angler fish: http://nature.ca/explore/di-ef/dsfe-3_e.cfm
angler fish2: http://www.feministe.us/blog/archives/2009/02/02/angler-fish-feminist-icon/
The angler fish may look familiar from the popular movie Finding Nemo
deep seas squid:http://cephalopods.tribe.net/photos/69295ce6-a049-43f2-aac1-382ce7adfc16
seapig: http://www.popularmechanics.com/outdoors/recreation/fishing/bizarre-antarctica-sea-creatures-47122501#slide-1
spook fish:http://i1.ytimg.com/vi/cp7rTYpRaf8/hqdefault.jpg
The only known organism to use mirrors in place of eyes
tripod fish
Named for three extra fins that let them "stand", they can also reproduce by themselves
deep sea medusa
Catches prey with tentacles and digests in center cavity
basket star
They sit on bottom of sea floor ,raise their tentacles up and try to catch falling particles
gulper eel
Gigantic mouth works like hinges so they feed like pelicans, their tail also propels them
snake dragon fish
They have large eyes, sharp teeth and wide mouth with a glowing organ
brittle star
They hide using camouflage during the day and come out to eat at night
snipe eel
They use their curved jaw to trap prey
hatchet fish
They are mostly deep bodied and have a sharp "blade" along the bottom of their body
black dragon fish
Long and thin with two rows of lights on either side of their body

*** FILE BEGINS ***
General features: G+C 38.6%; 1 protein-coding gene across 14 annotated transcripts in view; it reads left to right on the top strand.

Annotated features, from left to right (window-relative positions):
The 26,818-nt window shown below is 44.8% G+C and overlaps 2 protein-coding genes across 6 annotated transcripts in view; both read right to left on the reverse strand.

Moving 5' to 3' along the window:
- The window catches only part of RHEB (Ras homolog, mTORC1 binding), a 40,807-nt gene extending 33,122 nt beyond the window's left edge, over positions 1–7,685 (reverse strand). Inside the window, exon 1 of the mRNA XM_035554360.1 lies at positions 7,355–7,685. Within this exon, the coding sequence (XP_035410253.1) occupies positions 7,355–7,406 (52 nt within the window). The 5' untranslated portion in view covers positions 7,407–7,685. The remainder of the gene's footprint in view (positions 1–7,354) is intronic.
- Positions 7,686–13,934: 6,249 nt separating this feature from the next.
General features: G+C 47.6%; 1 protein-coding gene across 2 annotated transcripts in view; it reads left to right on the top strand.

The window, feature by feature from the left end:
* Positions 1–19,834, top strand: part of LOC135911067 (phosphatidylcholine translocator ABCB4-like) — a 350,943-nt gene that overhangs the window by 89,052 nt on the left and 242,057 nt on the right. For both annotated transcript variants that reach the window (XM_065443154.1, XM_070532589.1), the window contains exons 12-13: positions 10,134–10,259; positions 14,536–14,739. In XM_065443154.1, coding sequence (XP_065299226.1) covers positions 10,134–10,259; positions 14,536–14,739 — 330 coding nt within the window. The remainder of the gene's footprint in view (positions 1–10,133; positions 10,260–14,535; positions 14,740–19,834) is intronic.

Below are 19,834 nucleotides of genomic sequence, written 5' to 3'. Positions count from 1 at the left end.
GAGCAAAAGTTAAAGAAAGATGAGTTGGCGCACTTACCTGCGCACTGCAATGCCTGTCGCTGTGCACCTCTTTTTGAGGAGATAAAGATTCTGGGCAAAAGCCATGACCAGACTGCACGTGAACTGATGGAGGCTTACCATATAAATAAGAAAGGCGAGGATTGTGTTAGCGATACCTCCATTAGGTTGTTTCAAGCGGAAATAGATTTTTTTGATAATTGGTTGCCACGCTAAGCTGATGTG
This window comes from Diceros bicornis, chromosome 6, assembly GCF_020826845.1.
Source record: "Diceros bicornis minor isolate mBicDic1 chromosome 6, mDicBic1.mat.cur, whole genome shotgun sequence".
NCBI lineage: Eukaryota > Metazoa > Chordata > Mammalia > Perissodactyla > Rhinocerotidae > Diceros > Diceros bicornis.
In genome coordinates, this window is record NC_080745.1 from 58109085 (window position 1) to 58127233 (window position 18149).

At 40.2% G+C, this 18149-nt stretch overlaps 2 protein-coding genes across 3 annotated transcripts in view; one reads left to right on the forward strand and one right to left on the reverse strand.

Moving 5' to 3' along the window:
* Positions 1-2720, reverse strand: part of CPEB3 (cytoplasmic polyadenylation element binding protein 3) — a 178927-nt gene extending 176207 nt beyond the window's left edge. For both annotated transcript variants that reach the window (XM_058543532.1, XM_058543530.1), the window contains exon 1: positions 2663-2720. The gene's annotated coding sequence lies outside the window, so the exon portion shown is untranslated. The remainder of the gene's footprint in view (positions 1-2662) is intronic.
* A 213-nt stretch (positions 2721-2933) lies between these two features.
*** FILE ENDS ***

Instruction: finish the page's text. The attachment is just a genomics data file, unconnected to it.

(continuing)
tube worms
They lack a mouth and guts so they absorb nutrients directly from water
xenophyophore
They are single-celled organisms that shape themselves according to their environment
foraminifera
Single-celled organisms that are related to algae that they also "farm" in their shells
moray eel
They can change colour to hide and can change the temperature of their body
sea cucumber
If others try to eat them they will let their guts out as a distraction
oysters
They have a soft body with two hard shells and they change their gender over time (male-female)
blow fish
When scared or threatened they will blow up, they are also poisonous in their liver, muscles, skin and ovaries
moray eel: http://en.wikipedia.org/wiki/Giant_moray
sea cucumber:http://en.wikipedia.org/wiki/Echinoderm
oysters: http://mexicoatlast.blogspot.ca/2010_12_01_archive.html
blow fish: http://www.coloribus.com/adsarchive/prints/gillette-fusion-blow-fish-13168605/
brittle star: http://www.coloribus.com/adsarchive/prints/gillette-fusion-blow-fish-13168605/
snipe eel: http://libarynth.fo.am/grig_animal
hatchet fish: http://www.seasky.org/deep-sea/hatchetfish.html
gulper eel: http://hideousseacreatures.tumblr.com/post/60368053026/gulper-eel
snake dragon: http://oceanlink.info/biodiversity/deepsea/bathy.html
tripod fish: http://oceanlink.info/biodiversity/deepsea/bathy.html
deep sea medusa: http://deepseacreatures.org/transparent-deep-sea-creatures
basket star: http://hmsc.oregonstate.edu/visitor/node/320
black dragonfish: http://planetsave.com/2013/09/21/black-dragonfish-deep-sea-fish-facts-pictures-videos/
tube worm: http://www.surveymonkey.com/s/PBNBW7Z
xen.: http://oceanexplorer.noaa.gov/explorations/05lostcity/logs/july27/media/xeno2.html
fora.: http://climatesight.org/tag/foraminifera/
by: Angelina
Feb. 21/14 Science 8